Tuesday, December 27, 2005

Going Downhill Fast

Surprisingly, snow goes a long way to make ski slopes less gut-wrenchingly terrifying.

It obscures the jagged boulders and gnarled roots, fills the eroded gullies and gopher holes, and wraps a deep, soft blanket over the multitude of hard things with sharp pointy edges. That’s small comfort on a warm September day when you’re poised at the top of a fifteen-hundred foot descent, one finger on the brake lever of your bicycle to hold you in the starting gate. Sure, snow would be nice—but you’re not using the ski slope anyway. You’re following a downhill bicycle course carved with reckless abandon through the woods next to the slope, a path strewn with artfully crafted obstacles.

Whose woods these are, I think I know—and he must be one sick, sadistic son-of-a-bitch. They dump all the debris from smoothing the slopes here, just off the ski trails. Boulders, fallen trees, mounds of dirt and gravel, brush piles, even broken-down equipment. It all takes refuge here, barely out of sight and for sure out of mind. The ten-foot wide path for the mountain bike racers is marked through the woods with thousands of yards of yellow ‘caution’ tape festooned from sapling to sapling—an ironic touch if there ever was one.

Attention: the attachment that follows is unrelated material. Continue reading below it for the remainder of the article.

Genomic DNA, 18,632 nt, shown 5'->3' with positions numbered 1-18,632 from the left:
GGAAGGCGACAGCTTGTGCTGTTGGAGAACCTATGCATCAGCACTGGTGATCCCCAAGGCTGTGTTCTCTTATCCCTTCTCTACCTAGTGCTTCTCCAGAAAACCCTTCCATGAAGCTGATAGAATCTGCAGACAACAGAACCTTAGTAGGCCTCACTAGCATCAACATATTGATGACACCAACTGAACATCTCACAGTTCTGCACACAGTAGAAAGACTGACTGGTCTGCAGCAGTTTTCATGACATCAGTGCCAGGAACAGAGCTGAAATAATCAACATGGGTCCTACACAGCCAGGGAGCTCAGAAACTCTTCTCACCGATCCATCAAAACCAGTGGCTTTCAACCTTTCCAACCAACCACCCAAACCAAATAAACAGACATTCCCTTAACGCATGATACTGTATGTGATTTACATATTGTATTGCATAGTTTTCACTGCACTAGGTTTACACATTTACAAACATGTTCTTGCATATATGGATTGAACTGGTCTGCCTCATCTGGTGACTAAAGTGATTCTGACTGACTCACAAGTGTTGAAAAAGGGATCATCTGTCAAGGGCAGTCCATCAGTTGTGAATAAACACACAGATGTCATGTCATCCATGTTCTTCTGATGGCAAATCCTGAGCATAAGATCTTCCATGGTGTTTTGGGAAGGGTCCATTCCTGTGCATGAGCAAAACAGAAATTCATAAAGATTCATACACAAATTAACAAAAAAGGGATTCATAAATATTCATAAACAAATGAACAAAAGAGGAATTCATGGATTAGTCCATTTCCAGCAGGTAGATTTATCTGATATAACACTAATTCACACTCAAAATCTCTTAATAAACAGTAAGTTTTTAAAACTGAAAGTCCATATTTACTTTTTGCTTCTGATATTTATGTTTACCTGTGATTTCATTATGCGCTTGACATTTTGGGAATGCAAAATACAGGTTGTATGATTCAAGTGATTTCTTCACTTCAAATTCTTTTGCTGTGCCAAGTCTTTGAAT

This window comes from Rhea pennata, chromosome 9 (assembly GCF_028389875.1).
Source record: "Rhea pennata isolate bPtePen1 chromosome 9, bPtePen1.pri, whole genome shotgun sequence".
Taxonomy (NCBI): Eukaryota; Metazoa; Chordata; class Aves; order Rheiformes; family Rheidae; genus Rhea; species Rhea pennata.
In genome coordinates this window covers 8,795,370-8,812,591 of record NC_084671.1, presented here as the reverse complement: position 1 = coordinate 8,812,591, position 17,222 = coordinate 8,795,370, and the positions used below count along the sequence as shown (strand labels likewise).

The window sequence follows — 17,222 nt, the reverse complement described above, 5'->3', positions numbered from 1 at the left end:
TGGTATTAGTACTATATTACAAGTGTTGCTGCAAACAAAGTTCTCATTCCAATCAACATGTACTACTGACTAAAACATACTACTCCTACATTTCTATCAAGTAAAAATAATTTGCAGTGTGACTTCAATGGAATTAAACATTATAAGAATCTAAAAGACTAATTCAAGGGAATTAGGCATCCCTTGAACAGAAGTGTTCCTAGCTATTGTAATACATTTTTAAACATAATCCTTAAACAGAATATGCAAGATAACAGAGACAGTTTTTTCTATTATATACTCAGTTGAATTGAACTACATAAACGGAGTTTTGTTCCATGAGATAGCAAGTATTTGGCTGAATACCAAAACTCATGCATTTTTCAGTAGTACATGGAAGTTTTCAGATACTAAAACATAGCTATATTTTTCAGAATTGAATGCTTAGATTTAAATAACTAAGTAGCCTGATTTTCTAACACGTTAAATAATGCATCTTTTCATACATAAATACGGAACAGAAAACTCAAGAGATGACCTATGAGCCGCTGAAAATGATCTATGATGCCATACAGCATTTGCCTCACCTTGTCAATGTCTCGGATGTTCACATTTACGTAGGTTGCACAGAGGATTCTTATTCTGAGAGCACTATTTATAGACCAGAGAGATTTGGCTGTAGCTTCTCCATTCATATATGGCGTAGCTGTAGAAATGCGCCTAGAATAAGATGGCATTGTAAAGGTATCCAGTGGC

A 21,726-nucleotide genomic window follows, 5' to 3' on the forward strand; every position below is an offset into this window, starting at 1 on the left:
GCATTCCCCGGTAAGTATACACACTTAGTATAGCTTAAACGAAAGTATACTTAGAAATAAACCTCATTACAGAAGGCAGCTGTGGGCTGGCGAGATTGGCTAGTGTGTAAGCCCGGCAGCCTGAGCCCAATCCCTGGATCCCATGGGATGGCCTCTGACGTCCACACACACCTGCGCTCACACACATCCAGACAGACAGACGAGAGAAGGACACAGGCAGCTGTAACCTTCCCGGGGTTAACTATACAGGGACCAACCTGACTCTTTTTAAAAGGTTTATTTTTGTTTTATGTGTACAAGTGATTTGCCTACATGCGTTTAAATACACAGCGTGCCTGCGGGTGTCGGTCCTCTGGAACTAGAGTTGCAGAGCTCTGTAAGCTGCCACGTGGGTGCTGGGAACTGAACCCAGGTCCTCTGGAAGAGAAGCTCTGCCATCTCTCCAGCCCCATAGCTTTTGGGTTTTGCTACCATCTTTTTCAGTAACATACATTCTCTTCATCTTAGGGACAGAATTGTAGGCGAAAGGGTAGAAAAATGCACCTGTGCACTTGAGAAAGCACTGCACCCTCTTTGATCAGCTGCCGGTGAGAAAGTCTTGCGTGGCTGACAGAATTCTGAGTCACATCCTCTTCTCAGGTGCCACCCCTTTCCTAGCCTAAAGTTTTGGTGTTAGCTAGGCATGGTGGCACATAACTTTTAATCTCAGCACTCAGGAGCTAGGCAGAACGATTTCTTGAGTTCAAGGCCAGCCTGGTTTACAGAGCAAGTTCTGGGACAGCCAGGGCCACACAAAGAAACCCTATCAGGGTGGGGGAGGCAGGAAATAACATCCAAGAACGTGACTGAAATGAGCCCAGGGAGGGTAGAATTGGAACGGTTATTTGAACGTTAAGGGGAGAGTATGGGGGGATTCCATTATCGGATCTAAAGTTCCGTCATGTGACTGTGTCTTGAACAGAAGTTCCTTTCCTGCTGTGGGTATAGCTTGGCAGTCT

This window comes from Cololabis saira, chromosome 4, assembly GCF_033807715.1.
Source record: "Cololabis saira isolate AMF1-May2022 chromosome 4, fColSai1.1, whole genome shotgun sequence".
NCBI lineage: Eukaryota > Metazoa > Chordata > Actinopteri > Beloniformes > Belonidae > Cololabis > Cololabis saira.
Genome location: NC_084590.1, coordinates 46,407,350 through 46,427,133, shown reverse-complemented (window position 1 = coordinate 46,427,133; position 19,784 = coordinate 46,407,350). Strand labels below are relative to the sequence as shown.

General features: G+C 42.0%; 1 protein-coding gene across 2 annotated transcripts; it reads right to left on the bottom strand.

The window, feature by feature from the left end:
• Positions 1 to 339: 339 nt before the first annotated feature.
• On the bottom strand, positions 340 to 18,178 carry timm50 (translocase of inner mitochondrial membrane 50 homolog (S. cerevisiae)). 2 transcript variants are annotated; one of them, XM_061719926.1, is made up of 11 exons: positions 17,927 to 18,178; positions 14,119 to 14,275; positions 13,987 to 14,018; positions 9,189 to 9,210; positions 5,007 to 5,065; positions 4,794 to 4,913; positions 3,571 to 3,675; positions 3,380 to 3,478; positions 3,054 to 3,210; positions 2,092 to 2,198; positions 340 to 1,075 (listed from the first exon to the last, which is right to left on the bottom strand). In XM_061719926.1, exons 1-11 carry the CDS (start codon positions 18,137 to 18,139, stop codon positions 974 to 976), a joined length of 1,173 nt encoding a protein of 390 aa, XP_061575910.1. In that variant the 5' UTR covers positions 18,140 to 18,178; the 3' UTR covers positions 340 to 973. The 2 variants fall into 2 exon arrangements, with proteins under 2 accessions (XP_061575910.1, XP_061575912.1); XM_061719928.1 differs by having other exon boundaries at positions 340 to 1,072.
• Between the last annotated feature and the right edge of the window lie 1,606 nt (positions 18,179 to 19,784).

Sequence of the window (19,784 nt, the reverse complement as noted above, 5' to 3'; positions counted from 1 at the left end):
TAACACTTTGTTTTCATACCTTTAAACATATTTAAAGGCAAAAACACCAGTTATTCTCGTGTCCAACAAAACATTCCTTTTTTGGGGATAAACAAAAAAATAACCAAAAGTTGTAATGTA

You think ‘path through the woods,’ and it calls to mind a pleasant hiking trail, sun dappled and punctuated by bluebirds like a Disney cartoon. But this isn’t remotely like a hiking trail, or even like bushwhacking through trackless forest—it’s worse than that. It’s the opposite of a hiking trail, where somebody worked hard to clear your way.

Here, the path is deliberately made difficult by the addition of log obstacles, ramps and boardwalks to nowhere, and countless other fiendish devices. Only the lowest two-hundred yards of the course leaves the woods for the open slope—then it becomes a serpentine gully carved into raw earth with steeply banked sides and berms—a hellish dirt road lifted straight from a pinball machine.

The course is ‘technical,’ meaning being competent isn’t enough—you must bring a fully loaded bag of tricks, including the abilities to levitate, fly, and to go two directions simultaneously. A high threshold of pain helps, as does a certain lack of common sense. Many of the self-preservation instincts and behaviors most of us take for granted are notably absent from the competitors—at least the successful ones.